Maithripala Sirisena has a Moral Obligation to see that his Promises are Delivered.


Malinda Seneviratne

President Maithripala Sirisena has reason to be grateful to Ranil Wickremesinghe and the UNP. True, gratitude-reason is a two-way street, but we are talking of the President, what he owes and to whom. He might owe something to former President Chandrika Kumaratunga too but probably not as much as the lady believes. Rajitha Senaratne also helped.

If getting things moving and getting message across count then he also owes a lot to Rev Athureliye Rathana Thero and Champika Ranawaka, and of course Rev Maduluwave Sobitha Thero. What checks were associated with this ‘support,’ their value, whether or not they were cashed and if cashed (in kind) what the benefits were only the transactors would know.

What we know is that gratitude is a virtue. The downside is that it is also associated with obligations, sometimes sanitized with the word ‘moral’.

If the President feels that he owes the UNP something (and he does!) he might have felt obliged to save that party and the august behinds of some of the top rankers. He might think that the morally upright thing to do is to use executive powers (not directly but by the threat of deployment in other context) and his position as the head of the SLFP to scuttle the no-confidence motions against Ravi Karunanayake and Ranil Wickremesinghe. He could have done that and stopped there instead of dissolving Parliament. He dissolved. He decided, the people and history will judge.

So yes, he had some moral obligations to worry about, one can surmise. But is it only to the UNP, Ranil Wickremsinghe, Chandrika Kumaratunga and Rajitha Senaratne that he owes the position he holds today?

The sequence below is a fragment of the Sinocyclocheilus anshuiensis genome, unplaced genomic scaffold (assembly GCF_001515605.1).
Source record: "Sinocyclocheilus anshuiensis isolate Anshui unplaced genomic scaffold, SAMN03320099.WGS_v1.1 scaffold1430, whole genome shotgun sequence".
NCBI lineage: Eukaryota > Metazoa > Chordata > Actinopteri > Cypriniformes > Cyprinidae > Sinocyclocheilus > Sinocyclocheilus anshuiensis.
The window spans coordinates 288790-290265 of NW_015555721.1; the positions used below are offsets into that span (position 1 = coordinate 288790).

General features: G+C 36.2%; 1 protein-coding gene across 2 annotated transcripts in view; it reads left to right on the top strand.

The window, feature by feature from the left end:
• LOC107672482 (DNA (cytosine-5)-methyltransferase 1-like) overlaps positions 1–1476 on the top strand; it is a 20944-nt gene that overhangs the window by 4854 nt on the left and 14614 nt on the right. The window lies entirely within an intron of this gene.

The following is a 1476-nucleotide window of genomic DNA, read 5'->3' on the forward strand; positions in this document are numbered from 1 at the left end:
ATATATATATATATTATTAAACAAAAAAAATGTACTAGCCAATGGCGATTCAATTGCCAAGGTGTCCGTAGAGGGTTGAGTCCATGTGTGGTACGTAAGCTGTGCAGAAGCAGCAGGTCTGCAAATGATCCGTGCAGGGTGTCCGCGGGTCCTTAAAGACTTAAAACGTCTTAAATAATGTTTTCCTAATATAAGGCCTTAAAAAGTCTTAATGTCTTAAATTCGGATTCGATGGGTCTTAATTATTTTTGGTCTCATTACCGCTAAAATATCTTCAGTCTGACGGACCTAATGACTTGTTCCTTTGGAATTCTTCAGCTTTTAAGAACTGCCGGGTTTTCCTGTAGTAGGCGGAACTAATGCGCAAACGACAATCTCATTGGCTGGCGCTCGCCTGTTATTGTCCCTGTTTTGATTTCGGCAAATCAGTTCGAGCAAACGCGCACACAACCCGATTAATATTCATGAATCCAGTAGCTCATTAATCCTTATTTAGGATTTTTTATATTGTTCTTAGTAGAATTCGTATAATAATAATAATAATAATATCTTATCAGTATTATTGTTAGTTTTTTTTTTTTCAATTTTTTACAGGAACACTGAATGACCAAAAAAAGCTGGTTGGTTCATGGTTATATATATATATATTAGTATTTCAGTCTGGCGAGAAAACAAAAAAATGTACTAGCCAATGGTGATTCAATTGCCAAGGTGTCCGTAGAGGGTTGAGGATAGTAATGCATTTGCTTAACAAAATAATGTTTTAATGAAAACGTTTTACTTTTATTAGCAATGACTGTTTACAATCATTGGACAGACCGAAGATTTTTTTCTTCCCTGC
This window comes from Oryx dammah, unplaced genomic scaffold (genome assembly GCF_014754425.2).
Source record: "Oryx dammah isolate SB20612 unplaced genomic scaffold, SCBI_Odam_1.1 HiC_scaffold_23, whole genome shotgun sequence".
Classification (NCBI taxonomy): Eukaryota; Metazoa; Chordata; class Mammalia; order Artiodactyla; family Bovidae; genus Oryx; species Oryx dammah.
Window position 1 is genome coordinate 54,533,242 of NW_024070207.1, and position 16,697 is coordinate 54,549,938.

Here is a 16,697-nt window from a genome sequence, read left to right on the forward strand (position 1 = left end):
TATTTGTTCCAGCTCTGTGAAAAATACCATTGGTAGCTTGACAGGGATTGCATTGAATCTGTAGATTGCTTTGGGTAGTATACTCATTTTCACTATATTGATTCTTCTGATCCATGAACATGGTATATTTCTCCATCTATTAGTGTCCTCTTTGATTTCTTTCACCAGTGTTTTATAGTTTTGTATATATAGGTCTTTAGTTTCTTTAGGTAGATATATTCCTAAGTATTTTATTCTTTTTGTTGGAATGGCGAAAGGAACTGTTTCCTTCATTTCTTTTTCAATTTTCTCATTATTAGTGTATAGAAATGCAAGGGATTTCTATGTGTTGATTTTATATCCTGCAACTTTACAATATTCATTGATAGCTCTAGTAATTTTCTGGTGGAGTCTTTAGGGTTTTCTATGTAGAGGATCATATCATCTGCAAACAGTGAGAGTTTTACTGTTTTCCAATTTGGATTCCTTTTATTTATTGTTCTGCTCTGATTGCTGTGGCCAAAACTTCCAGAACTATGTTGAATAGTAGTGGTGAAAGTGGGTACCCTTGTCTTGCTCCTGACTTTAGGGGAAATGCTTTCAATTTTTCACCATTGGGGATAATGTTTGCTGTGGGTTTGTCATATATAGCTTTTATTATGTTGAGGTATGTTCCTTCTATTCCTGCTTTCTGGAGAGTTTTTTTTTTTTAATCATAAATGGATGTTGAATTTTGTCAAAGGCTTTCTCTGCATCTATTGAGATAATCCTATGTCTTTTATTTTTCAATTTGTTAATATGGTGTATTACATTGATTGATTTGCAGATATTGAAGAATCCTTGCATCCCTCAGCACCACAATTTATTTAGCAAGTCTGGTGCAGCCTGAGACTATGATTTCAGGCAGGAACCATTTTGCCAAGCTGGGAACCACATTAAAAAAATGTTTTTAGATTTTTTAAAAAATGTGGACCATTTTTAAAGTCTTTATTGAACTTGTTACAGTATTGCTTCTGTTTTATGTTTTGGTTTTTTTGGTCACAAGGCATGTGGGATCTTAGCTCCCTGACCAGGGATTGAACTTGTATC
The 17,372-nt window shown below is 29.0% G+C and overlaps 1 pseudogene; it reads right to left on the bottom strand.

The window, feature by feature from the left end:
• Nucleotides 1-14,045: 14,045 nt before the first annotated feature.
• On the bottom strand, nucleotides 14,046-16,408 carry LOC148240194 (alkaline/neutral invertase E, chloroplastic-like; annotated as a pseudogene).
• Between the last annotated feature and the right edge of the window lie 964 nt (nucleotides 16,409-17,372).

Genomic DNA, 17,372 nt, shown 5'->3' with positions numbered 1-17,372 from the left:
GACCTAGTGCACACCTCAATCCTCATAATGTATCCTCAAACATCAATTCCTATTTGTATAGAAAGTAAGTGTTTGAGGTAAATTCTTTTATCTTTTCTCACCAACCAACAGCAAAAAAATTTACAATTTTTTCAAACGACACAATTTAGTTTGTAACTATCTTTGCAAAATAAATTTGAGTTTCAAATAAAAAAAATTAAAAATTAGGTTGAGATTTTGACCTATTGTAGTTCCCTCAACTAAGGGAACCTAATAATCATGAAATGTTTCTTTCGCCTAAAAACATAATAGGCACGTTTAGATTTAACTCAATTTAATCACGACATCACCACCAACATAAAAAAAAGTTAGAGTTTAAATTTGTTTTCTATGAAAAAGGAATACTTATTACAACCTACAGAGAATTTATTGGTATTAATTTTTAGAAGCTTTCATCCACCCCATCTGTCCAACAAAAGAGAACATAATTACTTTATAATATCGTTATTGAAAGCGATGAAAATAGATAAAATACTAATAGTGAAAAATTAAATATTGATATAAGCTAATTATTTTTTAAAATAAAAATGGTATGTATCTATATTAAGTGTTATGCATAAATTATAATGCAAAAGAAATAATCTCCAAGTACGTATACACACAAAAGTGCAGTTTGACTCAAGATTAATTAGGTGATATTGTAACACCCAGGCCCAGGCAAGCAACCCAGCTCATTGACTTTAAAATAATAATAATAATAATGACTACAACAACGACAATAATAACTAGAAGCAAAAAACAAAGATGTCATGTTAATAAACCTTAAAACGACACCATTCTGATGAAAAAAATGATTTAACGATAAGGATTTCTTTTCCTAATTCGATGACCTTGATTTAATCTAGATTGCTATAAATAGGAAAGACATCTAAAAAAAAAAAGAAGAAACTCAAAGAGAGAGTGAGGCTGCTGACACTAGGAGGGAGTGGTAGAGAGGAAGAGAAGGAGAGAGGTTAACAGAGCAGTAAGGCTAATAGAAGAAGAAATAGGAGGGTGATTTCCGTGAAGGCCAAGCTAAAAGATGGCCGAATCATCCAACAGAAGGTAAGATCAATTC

No. If he is the democrat that he painted himself to be with all those mouth-watering election pledges, then he must acknowledge that he is not obligated to any of the above-mentioned worthies as he is to the people who voted for him. He has to acknowledge that among the reasons he won was an overwhelming electoral need for change. He has to understand that ‘change’ was not only about Mahinda Rajapaksa but was about rectifying system flaws. He has neither understood nor acknowledged.

Maithripala Sirisena had a moral obligation to see that promises are delivered. He cannot blame it all on Ranil Wickremesinghe and the UNP or the UNP’s new found partner in the crime of abandoning the reform process, the JVP. He cannot abandon electoral pledges just because an individual or a party he is obligated to wants to cash a check and still be considered a democrat or a decent, civilised politician. Irresponsible and petty are the words that best describe him now.

The bottom line is that important though these individuals are neither Ravi Karunanayake nor Ranil Wickremesinghe are ‘bigger’ than the people. Their interests pale in the face of the larger public interest of getting things right.

That’s the job that was handed to Maithripala Sirisena on January 8, 2015. Having scuttled that or rather being party to such scuttling, the President lost all moral legitimacy to rule. He becomes a puppet of the United National Party or rather gives credence to that identification tossed around by his detractors.

This was the true test, the true presidential moment. The President blinked. Eyes are bound to open.

The President could not prove that he has a good sense of morality and the relative merits of moral obligation. He did not see the 20th Amendment through. He also failed to get the reform process back on track.

Dissolution without reform and as a mechanism to orchestrate a jail break, so to speak, so those implicated in the Central Bank bond fiasco can go scot free is not just a promise-break.

It confers an ‘F’ on the President. It gives him an uncontested ‘U’. U for Unsuitability.